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Social networking and search

Monday, April 16, 2007 by Dave Winer.

When I search on Google for RSS, I'm only interested in knowing about the syndication format. However, if I was from India, it's possible I'd be more interested in the political party named RSS.  Permalink to this paragraph

Oddly, at least to me, when RSS was starting up, the first page of hits on Google would be a mix of the syndication format and the political party. Today, the Indians are pushed down to page 2, and at that, it's only one link. Permalink to this paragraph

A picture named manilaBoxSmall.jpgAnother example. In 1999, UserLand released a web content management system called Manila. It was one of the first blogging platforms, and it's still on the market, but not as famous as it used to be. A few months after Manila shipped it became the first hit on Google, then like RSS it came to dominate the first couple of pages of hits, pushing aside a city of 10 million people, the capital of the Philippines, a soverign nation. What kind of sense does that make? Well it makes a lot of sense if you're me, or any of the few thousand people who used Manila to do their websites, but there are lots of people around the world to whom this made no sense at all. Permalink to this paragraph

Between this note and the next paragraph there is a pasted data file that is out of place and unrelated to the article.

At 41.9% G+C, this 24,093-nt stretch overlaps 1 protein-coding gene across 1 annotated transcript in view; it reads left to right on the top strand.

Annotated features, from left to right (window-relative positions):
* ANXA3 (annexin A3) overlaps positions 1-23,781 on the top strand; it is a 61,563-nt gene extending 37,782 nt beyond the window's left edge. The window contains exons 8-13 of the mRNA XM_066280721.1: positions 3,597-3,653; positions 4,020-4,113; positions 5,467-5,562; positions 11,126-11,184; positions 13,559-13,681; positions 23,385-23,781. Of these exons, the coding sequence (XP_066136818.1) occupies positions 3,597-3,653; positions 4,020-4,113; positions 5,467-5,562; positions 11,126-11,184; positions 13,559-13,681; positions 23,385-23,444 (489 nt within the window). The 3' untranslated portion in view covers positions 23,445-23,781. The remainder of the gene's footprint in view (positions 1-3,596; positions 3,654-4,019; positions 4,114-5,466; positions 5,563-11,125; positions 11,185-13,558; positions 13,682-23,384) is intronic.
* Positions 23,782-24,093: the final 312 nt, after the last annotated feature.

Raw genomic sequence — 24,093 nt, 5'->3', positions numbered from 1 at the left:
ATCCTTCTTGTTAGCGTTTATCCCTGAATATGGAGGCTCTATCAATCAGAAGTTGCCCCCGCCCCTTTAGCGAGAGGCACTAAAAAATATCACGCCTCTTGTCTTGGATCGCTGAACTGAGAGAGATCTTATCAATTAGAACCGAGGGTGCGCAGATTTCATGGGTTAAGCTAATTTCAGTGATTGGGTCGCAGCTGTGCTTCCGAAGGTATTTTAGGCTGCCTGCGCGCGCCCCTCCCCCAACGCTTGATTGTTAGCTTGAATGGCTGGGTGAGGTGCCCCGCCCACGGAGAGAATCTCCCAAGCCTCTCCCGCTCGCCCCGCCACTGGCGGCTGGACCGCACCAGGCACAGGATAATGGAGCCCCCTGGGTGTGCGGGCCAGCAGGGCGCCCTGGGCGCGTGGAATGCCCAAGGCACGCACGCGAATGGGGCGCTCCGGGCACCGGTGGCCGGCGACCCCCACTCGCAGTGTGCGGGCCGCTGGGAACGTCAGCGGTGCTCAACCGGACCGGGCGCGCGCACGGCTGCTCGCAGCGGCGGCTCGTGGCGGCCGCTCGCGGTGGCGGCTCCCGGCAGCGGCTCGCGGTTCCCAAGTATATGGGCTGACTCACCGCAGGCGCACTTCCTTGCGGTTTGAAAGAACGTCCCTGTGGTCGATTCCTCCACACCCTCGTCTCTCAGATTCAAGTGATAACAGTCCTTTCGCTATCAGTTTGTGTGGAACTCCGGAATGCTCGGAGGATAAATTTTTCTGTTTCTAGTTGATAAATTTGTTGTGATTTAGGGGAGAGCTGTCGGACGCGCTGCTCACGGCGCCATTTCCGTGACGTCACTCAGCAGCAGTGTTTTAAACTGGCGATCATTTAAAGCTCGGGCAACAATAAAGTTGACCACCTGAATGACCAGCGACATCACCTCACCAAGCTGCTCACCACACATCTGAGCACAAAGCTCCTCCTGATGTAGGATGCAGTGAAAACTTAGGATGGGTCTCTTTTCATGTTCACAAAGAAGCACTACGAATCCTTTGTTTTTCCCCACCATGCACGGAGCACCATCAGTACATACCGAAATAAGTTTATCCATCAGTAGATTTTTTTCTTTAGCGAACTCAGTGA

Now it may have been cute in 2001 or 2002, but by 2007, with search integrated into society at a very deep level, and only getting deeper -- it seems like it's way past time to fix this. And we know how to do it, and it's not even very hard. Permalink to this paragraph

How? Integrate social networking and search and learn what people who I'm connected with, people like me, choose when they search for RSS and adjust the results accordingly. It's collaborative filtering applied to search. If Google doesn't do it, Yahoo, Microsoft, Ask or a startup should.  Permalink to this paragraph

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Last update: 4/26/2007; 12:44:57 PM Pacific. "It's even worse than it appears."

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